During this period of lockdown MFL Westminster have invited different groups to share their insights to help support and nourish marriage and family life.
Our thanks to Nigel & Rose Stokes for this contribution:
Coronavirus is not just a threat to our health.
It’s also a challenge to our relationship
Across the world, couples are rediscovering the joy – and the pain – of living together 24/7. Without warning, millions of previously interdependent spouses now share living AND work space with each other and with their children under various lock down levels. For some, this is a welcome disruption to their routine but for others, it’s bringing into sharp focus the abrasive edges of their relationships. How do we take this daunting pandemic situation and channel its energy for good in our relationship? (underlined words are links to further help).
Name and claim those emotions
Blaming our emotions on someone or something else is not helpful. Our emotions are our own. Once we recognise and name them, claiming them as ours, we can make an intentional choice on how we choose to act on them (and remember - open, honest sharing of our emotions with God is one of the highest forms of prayer.)
Unregulated self-expression is one of the boundaries where we need to be particularly vigilant at this time of close living. Our loved ones deserve to be protected from our worst selves, yet often they are the first to be subject to the brunt of our intense emotions. If there is no one at home or among your network with whom you can safely process these emotions, try online help such as the BreakThrough course which includes activities to help identify your conflict triggers and so process intense emotions either together or individually.
Healthy Boundaries & Routine
When we’re working from home, we also need boundaries between work and rest. For those of us for whom this has been a new experience, it takes a conscious effort to establish a start and end time to the workday to avoid work absorbing too much of our time. Our families and our spouse need our attention too. An undisciplined routine not only robs oneself of much needed recreation, it also robs them. The changes in our daily routine necessitate important discussions among the family. If not done already, previous behaviours and spaces need to be renegotiated. For example, if the family room has become someone’s workspace, clearly others are not free to have the TV playing there all day! Routines are also important for our mental health. They help us avoid our time being whittled away in preoccupations, such as mindless TV, gaming or social media, that to excess can leave us feeling empty.
One of the most vulnerable relationships to a lack of routine is our marriage. We tend to prioritise everyone else before our relationship. When we’re spending so much time together working, it can be tempting to make our recreation an individual pursuit. But just being around each other as we work, is not quality sustenance – we need to consciously plan and execute dedicated couple time. With social isolation and the closure of cinemas, restaurants, etc. this requires creativity. Try reading a book together (one can read out loud), having a candlelight supper after the children are in bed, or have a moonlight picnic in the garden or on the balcony.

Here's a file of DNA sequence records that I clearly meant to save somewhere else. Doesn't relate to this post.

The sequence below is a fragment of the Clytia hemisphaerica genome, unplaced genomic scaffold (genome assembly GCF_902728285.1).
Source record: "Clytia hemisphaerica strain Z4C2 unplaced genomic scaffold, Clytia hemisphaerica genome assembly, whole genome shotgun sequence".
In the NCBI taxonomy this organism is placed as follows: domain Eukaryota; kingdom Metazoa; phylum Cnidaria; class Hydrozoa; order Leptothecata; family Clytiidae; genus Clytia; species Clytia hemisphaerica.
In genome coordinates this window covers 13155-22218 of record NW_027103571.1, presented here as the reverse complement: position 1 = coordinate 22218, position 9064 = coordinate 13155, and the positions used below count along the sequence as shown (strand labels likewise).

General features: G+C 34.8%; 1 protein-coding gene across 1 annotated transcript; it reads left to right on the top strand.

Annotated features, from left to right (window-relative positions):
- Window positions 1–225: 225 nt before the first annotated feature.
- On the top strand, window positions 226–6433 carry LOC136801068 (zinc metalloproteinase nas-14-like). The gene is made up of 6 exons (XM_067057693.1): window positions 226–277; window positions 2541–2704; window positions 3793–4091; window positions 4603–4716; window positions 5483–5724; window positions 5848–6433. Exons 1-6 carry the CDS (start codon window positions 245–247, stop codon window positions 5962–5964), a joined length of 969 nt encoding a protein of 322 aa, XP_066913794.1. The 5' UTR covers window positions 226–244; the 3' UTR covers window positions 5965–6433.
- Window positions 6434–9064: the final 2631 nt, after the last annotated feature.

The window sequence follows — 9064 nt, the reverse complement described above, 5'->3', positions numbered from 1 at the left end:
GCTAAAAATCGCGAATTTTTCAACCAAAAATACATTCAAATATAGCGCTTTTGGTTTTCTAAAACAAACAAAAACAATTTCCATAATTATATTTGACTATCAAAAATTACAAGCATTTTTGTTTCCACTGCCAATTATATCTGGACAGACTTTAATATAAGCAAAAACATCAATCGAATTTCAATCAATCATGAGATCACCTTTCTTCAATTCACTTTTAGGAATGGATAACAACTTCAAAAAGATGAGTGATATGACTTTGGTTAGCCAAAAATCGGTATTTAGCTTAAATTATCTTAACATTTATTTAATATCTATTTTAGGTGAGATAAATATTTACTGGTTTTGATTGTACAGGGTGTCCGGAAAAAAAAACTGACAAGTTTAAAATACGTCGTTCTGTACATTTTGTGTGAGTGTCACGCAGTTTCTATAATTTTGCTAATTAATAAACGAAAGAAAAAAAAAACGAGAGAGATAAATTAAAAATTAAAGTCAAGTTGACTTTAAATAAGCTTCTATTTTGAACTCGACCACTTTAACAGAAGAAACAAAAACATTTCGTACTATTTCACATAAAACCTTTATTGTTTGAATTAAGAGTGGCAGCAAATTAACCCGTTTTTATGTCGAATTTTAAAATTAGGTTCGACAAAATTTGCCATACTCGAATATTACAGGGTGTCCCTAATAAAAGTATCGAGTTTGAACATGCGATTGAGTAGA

It’s a difficult situation right now and some of us are facing truly miserable circumstances, but it’s not hard to think of reasons to be grateful - for our home in which to shelter from the virus, for sunny days, for each other (even when we drive each other crazy!). Gratitude helps us avoid being overwhelmed with despair and to rise above our difficulties. It fosters optimism and makes everything else in our life brighter. Practise gratitude daily. Make it a habit to affirm your spouse on what you appreciate about them today. It’s free and it’s the heartbeat of loving!
One of the fruits of an awareness of our blessings is that we can more easily reach out to others. Service to others can help get us out of self-pity. No matter how hard we have it, there’s always someone who is worse off.
Finally, practise forgiveness. There will be a myriad of annoyances in our life right now; kids underfoot, our spouse absorbed in work, careless comments and annoying habits. Being together so much may also mean that old wounds will be triggered more readily by the other. In the current scheme of things, this is small stuff and it’s really not worth losing our peace over.
Christ paid the debt for our sins so that we could have the opportunity to have eternity with Him. Think about that for a moment. Think about it when you’re brooding on some minor offence suffered from your spouse or one of the kids. As we have been forgiven, let us forgive each other.